Charles committed suicide in September, 1980. He was a fully insured individual. After reviewing the record, the ALJ concluded that Stacia was not dependent upon Charles. He reasoned that Stacia was not living with Charles; nor was Charles contributing one-half Stacia's support, as required by 42 U.S.C. § 402(d)(4). In his decision, the ALJ addressed two possible "measuring periods" for the "one-half support" requirement -- the period from the separation until Charles' death and the shorter three month period within the twelve months preceding Charles' death available if unemployment or illness caused Charles' lack of support. The ALJ recognized that "[a] strong argument [could] be made in this case that the wage-earner stopped support of the claimant because of illness or unemployment. However, the fact remains that it was not the illness or unemployment of the wage- earner that made him cease support of the claimant; it was the separation of the wage earner and Mrs. Shaw."
The Appeals Council reviewed and denied Stacia's claim on January 19, 1982. Appellant then brought this action for review of the Secretary's decision. The district court approved two reports of a United States magistrate recommending that the Secretary's motion for summary judgment be granted. The court noted that "as sympathetic as plaintiff's case may be, the Court in a §405(g) proceeding does not review de novo the issue before the Secretary."
II. Standard of Review
The law is well settled that this court reviews the record as a whole to determine whether substantial evidence supports the ALJ's decision. Fife v. Heckler, 767 F.2d 1427, 1429 (9th Cir. 1985); Jones v. Heckler, 760 F.2d 993, 995 (9th Cir. 1985); Kail v. Heckler, 722 F.2d 1496, 1497 (9th Cir. 1984). Substantial evidence is such relevant evidence as a reasonable mind might accept as adequate to support a conclusion. Richardson v. Perales, 402 U.S. 389k, 401, 91 S.Ct. 1420, 1427, 28 L.Ed.2d 842 (1971) (citing Consolidated Edison Co. v. NLRB, 305 U.S. 197, 229, 59 S.Ct. 206, 216, 83 L.Ed. 126 (1938)). We also review the record to assure application of proper legal principles. Fife, 767 F.2d at 1429; Jones, 760 F.2d at 995; Kail, 722 F.2d at 1497.
III. Statutory Dependency Requirements
Appellant contends that (1) Stacia was "living with" Shaw at the time of his death "because their physical separation was the temporary result of Mr. Shaw's mental breakdown;" (2) Stacia "was dependent upon her stepfather because she received at least one- half of her support from him at relevant times prescribed by the Act and the Secretary's regulations'" and (3) there is "no substantial evidence" to support a finding that the separation from February to August or September "was based upon a sane or rational intention to sever their long relationship."
To receive child insurance benefits, claimant must be dependent upon the insured at the time of insured's death or if the insured suffered a "period of disability which continued . . . until the month of his death, [be dependent] at the beginning of such period of disability or at the time he became entitled to such benefits." 42 U.S.C. § 402(d)(1)(C)(iii). The statute deems a child dependent if at the specified time "the child was living with or receiving at least one-half of his support from such stepfather or stepmother." 42 U.S.C. § 402(d)(4). Thus, whether the claimant was dependent on her stepfather within the meaning of the statute turns on two definitions: (1) "living with" and (2) the time period utilized to measure the requisite one-half support.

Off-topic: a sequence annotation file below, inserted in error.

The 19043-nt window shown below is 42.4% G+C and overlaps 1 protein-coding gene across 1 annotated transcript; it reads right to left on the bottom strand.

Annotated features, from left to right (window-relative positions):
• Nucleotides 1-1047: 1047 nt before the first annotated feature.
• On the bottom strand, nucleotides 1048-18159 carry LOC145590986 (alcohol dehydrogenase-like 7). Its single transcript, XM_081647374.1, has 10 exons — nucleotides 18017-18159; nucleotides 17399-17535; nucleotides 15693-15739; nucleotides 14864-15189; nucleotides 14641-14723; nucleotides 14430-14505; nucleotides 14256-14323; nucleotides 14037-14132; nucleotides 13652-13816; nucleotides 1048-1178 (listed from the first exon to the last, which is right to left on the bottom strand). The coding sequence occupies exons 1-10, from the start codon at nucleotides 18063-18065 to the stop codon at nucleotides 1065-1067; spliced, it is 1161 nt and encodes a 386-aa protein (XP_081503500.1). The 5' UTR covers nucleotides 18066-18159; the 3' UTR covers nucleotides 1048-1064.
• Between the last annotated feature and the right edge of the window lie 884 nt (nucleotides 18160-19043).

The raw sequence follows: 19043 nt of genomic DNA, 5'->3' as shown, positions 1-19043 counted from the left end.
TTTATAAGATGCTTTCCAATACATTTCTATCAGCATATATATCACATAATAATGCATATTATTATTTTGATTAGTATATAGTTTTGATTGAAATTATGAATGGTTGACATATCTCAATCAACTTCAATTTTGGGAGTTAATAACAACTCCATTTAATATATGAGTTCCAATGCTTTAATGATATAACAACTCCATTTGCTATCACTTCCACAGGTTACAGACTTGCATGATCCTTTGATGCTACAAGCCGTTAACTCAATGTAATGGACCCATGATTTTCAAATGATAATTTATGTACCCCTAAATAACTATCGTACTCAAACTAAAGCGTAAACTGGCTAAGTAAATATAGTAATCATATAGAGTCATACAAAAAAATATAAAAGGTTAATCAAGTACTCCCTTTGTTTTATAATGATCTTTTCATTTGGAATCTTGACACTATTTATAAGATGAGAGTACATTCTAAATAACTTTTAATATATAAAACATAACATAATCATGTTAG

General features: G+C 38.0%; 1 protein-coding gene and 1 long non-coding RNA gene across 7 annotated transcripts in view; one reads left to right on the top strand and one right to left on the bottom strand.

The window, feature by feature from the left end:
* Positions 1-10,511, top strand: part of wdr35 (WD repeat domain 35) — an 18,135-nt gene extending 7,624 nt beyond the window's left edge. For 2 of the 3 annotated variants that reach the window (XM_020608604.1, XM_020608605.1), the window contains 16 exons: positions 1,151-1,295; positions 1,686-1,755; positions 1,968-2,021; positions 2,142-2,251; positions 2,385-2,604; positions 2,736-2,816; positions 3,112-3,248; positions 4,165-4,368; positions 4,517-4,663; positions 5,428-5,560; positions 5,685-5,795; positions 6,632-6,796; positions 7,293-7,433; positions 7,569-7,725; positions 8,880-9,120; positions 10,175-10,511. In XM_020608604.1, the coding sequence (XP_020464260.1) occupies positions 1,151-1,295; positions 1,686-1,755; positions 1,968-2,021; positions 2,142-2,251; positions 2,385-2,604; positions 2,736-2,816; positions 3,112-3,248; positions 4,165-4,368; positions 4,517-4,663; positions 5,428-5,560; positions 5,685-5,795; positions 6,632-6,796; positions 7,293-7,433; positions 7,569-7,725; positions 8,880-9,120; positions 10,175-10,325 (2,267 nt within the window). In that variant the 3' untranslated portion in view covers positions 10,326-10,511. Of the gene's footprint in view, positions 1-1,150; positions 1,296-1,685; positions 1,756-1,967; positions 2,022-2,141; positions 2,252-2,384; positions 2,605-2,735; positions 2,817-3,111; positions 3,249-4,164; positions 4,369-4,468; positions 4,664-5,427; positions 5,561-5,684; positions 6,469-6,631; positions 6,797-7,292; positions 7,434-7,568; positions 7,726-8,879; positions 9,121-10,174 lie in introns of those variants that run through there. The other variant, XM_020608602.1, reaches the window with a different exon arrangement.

A. "Living With" Requirement
Claimant contends that she lived with Charles because their separation was only temporary. The regulations define "living with," in pertinent part, as follows:
- You are living with the insured if you ordinarily live in the same home with the insured and he or she is exercising, or has the right to exercise, parental control and authority over your activities. You are living with the insured during temporary separations if you and the insured expect to live together in the same place after the separation.
- 20 C.F.R. § 404.366(c) (1985).
Charles' dissolution petition indicated the separation was not temporary, but permanent. Even though Charles suggested he was unable to complete the dissolution proceedings, he never withdrew his divorce petition. Substantial evidence in the record supports the ALJ's conclusion that Stacia's separation from Charles was permanent.
B. "One-half Support" Requirement
Claimant next contends that Charles provided one-half of her support during the requisite time period. The statutes and the regulations promulgated thereunder provide a variety of time periods utilized to measure support. 42 U.S.C. § 402(d)(1)(C) explicitly states that the claimant must have been dependent upon the deceased insured at the time of his death, or if the insured suffered a disability, at the beginning of the disability period or at the time the insured became entitled to disability benefits. The regulations further delineate the time during which the insured must have provided one-half claimant's support. The insured must have provided one-half claimant's support for a reasonable period of time. 20 C.F.R. § 404.366(b). The regulations offer three possible alternative reasonable periods: (1) the twelve month period immediately preceding the time when the one-half support requirement must have been met; (2) if the insured reduced support because of illness or unemployment, the insured need only have provided one-half claimant's support for three of the twelve months immediately preceding the time the support requirement must have been met; or, (3) if a permanent change in support occurred, the insured need only have provided one-half claimant's support from the time of the change until the one-half support requirement must have been met. Id.